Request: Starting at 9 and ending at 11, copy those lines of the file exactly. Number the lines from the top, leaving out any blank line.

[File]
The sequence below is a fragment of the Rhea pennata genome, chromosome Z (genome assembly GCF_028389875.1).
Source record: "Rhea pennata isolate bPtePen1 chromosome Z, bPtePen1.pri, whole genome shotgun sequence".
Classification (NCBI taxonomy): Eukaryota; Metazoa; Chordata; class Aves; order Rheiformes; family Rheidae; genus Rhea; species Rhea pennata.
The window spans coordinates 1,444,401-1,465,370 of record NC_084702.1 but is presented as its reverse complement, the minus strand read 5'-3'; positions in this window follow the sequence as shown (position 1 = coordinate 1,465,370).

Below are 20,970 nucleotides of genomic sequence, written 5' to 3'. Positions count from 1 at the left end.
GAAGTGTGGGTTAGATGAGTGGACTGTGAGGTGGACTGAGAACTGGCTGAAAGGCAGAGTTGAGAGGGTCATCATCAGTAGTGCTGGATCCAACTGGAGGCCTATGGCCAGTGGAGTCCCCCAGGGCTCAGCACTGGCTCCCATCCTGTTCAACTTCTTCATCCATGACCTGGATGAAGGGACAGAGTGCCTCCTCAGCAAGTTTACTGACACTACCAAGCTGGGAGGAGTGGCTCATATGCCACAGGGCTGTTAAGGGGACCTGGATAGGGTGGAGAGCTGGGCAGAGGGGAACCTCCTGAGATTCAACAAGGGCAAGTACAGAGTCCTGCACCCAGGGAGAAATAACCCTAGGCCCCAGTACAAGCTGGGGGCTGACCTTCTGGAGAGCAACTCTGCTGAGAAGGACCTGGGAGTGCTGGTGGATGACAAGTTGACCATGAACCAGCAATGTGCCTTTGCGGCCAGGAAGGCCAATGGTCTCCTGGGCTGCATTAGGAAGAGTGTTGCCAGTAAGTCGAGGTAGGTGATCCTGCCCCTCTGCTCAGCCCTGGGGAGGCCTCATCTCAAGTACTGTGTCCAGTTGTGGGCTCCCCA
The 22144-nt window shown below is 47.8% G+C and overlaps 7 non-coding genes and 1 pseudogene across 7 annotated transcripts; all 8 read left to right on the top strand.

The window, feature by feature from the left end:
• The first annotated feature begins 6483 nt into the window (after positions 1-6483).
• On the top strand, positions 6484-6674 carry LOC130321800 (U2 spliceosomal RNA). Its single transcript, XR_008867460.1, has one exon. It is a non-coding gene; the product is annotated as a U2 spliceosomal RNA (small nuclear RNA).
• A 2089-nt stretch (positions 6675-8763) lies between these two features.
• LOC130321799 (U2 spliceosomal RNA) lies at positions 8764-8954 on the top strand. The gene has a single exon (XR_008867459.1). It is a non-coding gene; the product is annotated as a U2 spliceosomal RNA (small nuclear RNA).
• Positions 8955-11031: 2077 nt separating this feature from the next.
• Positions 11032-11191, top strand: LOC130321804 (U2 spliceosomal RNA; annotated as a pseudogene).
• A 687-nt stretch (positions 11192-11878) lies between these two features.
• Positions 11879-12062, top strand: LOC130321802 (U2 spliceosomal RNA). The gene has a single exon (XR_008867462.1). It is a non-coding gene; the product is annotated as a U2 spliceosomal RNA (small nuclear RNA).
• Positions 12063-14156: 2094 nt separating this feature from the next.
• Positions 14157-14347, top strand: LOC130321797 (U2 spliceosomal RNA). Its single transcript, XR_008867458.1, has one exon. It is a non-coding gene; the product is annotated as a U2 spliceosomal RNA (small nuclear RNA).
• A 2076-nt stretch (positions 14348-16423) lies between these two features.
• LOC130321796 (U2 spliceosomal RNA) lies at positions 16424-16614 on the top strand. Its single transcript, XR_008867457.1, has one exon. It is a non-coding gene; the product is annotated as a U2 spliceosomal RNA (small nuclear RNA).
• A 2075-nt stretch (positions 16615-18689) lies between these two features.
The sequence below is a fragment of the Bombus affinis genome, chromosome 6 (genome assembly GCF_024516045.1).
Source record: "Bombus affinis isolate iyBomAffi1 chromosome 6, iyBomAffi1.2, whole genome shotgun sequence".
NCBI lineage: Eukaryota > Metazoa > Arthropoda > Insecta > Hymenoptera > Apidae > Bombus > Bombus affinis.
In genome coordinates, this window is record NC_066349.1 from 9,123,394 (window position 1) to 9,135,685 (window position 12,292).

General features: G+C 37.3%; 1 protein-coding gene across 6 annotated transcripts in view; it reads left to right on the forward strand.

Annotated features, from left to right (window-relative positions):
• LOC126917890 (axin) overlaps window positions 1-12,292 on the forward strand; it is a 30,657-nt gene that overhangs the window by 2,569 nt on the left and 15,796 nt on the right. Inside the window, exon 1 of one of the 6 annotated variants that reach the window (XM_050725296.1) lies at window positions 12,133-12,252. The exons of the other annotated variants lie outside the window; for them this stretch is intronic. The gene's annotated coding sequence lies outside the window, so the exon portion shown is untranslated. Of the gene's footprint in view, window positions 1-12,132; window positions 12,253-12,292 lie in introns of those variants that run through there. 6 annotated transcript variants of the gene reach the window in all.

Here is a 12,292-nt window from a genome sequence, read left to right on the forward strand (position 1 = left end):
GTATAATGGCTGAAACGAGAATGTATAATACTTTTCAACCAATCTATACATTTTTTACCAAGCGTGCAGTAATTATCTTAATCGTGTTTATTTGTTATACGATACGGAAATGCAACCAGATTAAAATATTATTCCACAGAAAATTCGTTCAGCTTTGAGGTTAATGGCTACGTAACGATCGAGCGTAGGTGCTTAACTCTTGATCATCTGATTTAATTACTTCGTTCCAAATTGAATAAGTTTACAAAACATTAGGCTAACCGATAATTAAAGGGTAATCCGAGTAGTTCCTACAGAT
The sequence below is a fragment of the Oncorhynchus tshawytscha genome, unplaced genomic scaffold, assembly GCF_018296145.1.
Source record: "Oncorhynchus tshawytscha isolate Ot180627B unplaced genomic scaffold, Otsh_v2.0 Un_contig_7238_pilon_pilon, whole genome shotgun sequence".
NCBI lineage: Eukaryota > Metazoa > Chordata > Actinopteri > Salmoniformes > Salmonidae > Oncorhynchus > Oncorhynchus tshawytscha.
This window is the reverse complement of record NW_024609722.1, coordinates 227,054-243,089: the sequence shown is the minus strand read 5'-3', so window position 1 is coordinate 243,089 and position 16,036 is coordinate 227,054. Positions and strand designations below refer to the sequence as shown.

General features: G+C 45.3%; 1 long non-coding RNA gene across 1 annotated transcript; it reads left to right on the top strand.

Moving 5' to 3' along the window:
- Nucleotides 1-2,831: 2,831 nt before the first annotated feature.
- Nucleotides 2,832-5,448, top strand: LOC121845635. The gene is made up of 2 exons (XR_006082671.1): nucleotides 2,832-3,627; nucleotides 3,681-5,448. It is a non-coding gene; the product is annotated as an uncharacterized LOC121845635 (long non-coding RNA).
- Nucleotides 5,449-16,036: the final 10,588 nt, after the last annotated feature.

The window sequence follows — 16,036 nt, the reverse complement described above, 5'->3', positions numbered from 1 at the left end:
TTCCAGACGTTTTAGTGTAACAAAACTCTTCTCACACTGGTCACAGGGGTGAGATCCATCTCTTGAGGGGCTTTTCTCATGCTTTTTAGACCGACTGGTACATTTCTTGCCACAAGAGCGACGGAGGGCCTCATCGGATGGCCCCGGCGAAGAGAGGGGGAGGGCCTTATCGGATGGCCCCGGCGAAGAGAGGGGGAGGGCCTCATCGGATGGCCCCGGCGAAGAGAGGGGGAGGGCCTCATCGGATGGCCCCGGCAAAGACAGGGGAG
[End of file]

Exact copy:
• The first annotated feature begins 6483 nt into the window (after positions 1-6483).
• On the top strand, positions 6484-6674 carry LOC130321800 (U2 spliceosomal RNA). Its single transcript, XR_008867460.1, has one exon. It is a non-coding gene; the product is annotated as a U2 spliceosomal RNA (small nuclear RNA).
• A 2089-nt stretch (positions 6675-8763) lies between these two features.